Skins (TV series)

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Skins (TV series)
Genre Teen drama
Created by Jamie Brittain
Bryan Elsley
Starring Kaya Scodelario
Lisa Backwell
Jack O'Connell
Luke Pasqualino
Ollie Barbieri
Lily Loveless
Kathryn Prescott
Megan Prescott
Merveille Lukeba
Previous cast
Theme music composer Fat Segal
Country of origin  United Kingdom
Language(s) English
No. of series 3
No. of episodes 29 (List of episodes)
Executive producer(s) Bryan Elsley
George Faber
Producer(s) Chris Clough
Location(s) Bristol
Camera setup Single-camera
Running time approx. 47 minutes
Production company(s) Company Pictures
Original channel E4
Picture format HDTV 720p
Audio format Surround
Original run January 25, 2007 (2007-01-25) – present
External links
Official website
Production website

Skins is a BAFTA-winning teen drama that follows a group of teenagers from Bristol, England as they grow up. Now in its third series, the show was created by father and son television writers Bryan Elsley and Jamie Brittain for Company Pictures,[1] and premiered on E4 on 25 January 2007.


[edit] Characters

Open auditions for the second generation of cast members were held in Bristol (where the show is set), which attracted 1,500 16 to 18 year-olds, followed by a further 2 days of auditions in London.

After the end of Series 2, the creators of the show announced that there would be an entire new cast for Series 3 except for Effy Stonem (Kaya Scodelario) and Pandora Moon (Lisa Backwell). They further announced that after every two Series, there would be an entire cast change introducing a whole new group of youngsters. However, the creators also said there will be connections to the previous Series whenever there is a cast change.

[edit] First generation

Tony Stonem (Nicholas Hoult) is an attractive, intelligent, popular boy, whose manipulative ways go unnoticed by many. He is well cultured and knowledgeable. Often Tony's intentions can be guessed from the books he reads (e.g. his desire to 'get off' with Maxxie in Russia comes from the book he is reading). He enjoys manipulating his friends claiming that with him life isn't dull. However it pushes his relationships with both Sid and Michelle. He has a special relationship with his younger sister, Effy, whom he looks out for, sometimes to his detriment.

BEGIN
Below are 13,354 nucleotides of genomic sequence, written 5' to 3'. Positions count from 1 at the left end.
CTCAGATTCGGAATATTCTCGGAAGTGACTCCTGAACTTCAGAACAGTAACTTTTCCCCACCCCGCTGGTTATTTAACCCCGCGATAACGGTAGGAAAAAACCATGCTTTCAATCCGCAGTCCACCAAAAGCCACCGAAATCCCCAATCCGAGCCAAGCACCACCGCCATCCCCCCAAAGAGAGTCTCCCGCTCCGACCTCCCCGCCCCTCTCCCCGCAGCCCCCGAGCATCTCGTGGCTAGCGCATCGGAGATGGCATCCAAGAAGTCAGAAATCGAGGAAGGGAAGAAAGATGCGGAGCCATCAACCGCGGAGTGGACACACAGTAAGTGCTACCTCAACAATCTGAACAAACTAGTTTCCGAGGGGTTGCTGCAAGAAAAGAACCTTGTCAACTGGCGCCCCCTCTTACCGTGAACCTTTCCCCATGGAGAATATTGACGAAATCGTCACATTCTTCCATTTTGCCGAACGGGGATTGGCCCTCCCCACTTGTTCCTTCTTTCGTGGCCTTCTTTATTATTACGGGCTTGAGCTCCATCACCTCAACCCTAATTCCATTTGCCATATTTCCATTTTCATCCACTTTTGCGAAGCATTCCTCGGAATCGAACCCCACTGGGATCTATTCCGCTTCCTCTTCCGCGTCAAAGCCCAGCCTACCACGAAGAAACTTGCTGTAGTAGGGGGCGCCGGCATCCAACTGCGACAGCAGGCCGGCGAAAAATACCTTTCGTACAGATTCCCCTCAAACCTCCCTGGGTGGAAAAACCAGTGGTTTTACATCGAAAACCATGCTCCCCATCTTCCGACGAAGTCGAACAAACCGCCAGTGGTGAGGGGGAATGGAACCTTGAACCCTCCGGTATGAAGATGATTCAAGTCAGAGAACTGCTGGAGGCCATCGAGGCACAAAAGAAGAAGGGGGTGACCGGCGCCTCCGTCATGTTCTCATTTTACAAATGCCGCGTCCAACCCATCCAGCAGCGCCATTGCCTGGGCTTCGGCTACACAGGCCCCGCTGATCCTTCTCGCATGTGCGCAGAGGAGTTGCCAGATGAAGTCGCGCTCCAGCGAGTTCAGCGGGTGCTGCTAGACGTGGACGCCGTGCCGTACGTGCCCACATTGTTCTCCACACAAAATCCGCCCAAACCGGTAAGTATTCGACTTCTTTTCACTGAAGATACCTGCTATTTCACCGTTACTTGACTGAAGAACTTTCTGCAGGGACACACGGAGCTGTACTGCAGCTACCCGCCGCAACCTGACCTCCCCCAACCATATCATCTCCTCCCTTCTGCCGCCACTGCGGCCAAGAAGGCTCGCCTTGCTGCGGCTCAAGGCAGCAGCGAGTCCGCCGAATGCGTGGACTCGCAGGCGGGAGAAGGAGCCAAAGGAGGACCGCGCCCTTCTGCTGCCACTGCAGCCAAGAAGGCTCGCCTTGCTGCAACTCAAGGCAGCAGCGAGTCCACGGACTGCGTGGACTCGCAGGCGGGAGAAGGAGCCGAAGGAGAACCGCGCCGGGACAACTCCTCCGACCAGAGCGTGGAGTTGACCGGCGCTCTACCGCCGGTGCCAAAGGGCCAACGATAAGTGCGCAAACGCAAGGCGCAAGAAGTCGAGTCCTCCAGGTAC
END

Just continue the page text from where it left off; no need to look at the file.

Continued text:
Michelle Richardson (April Pearson) is Tony's on/off girlfriend who never stays angry at his mischievous behaviour for long. She describes her main skill as "looking shaggable", but goes on to achieve the second best A-level results in the group, she gets two As and a B, Tony receives 3 As and a B. She has issues with her mother's numerous boyfriends/marriages, but despite this has a close relationship with her. Michelle can at times seem shallow, caring more about good looks and sex than a relationship with real substance.

Sid Jenkins (Mike Bailey) is Tony's best friend, but has an entirely different personality. He lacks confidence, is socially uneasy and struggles with school. He deeply admires Tony, and has a crush on his girlfriend Michelle, but thinks he has no chance with her. He is affected by his unstable home life; his mother walks out on his father, whom Sid dislikes but is forced to put up with. Sid initially appears ignorant of Cassie's affections, but later falls for her.

Cassie Ainsworth (Hannah Murray) is an unstable girl who suffers from an eating disorder. Her flamboyant parents ignore her in favour of their new baby, and her deep affection for Sid goes unnoticed for some time. Her personality appears optimistic but inside she is rather depressed and unhappy. She can be quite impulsive, but also shows a love of order (as shown by the re-arranging of Abigail's kitchen in the first episode).